With two preseason games in the books, we're starting to get a sense of what the New York Knicks will be this season.
So far, the new-look Knicks have had their ups and downs. With Mike Woodson reshaping New York's roster this offseason, this is now a team built around physical play on defense and ball movement on offense. Between some new schemes and new personnel, Woodson's crew is going to fight through some growing pains before the season starts in November.
What did the Knicks do right in their first games? What do they still have to work on moving forward? Read on to find out.
With Amar'e Stoudemire sitting out the first two preseason games, Tyson Chandler has stepped up and produced in the pick-and-roll offense.
Given his otherworldly offensive efficiency (Chandler shot .679 from the field last season, leading the league by far), the Knicks would be wise to incorporate him into the offense more.
In 48 minutes so far this preseason, Chandler has scored 29 points on 10-of-13 shooting. It's a small sample size, but if that's how Chandler's going to play when he has more touches, New York has to keep feeding him.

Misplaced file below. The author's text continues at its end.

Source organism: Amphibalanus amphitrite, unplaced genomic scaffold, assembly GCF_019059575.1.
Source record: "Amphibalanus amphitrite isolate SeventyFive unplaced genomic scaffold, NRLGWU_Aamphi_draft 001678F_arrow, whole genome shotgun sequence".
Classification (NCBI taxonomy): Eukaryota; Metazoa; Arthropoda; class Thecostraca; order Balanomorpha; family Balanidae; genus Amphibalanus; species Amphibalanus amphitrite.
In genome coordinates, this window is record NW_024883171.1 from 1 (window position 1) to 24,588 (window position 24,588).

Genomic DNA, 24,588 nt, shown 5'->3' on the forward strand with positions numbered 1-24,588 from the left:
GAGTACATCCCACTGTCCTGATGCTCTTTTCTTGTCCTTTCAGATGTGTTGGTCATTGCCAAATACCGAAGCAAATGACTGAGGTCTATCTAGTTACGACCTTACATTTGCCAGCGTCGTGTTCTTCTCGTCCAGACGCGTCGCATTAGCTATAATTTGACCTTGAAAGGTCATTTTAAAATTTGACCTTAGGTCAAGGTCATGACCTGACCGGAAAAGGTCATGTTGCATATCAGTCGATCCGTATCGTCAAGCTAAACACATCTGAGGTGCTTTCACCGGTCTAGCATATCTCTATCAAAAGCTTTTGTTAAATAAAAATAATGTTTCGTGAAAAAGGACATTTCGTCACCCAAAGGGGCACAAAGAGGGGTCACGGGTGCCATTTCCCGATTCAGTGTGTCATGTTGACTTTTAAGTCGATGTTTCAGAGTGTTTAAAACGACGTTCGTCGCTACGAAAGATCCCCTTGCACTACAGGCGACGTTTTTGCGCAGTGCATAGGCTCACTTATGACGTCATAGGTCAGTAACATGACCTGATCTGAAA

Chandler's work on the pick-and-roll has also opened up the offense for the rest of the team. New York built a 17-point lead against the Washington Wizards in the first quarter behind the pick-and-roll tandem of Chandler and Raymond Felton. Against the Boston Celtics, the Knicks scored 44 points in the paint, with Chandler running the play with Felton, Jason Kidd and Pablo Prigioni.
He's the reigning Defensive Player of the Year, but Chandler is not just a one-dimensional guy. As the Knicks figure out how to spread the touches around more on offense, it looks like Chandler is earning a bigger role in the offense.
Some habits are hard to shake, and the Knicks still need to learn how to move without the ball.
As explosive as New York's offense looked at times this week, there were still instances where there were a bunch of Knicks standing on the perimeter and watching Carmelo Anthony. Knicks fans know how this story goes: Melo gets his points, but the offense ultimately suffers.
Note that this is not entirely Anthony's fault. The Knicks need him to pass more when he has the ball in his hands, but he cannot be expected to distribute when no one is working to get open.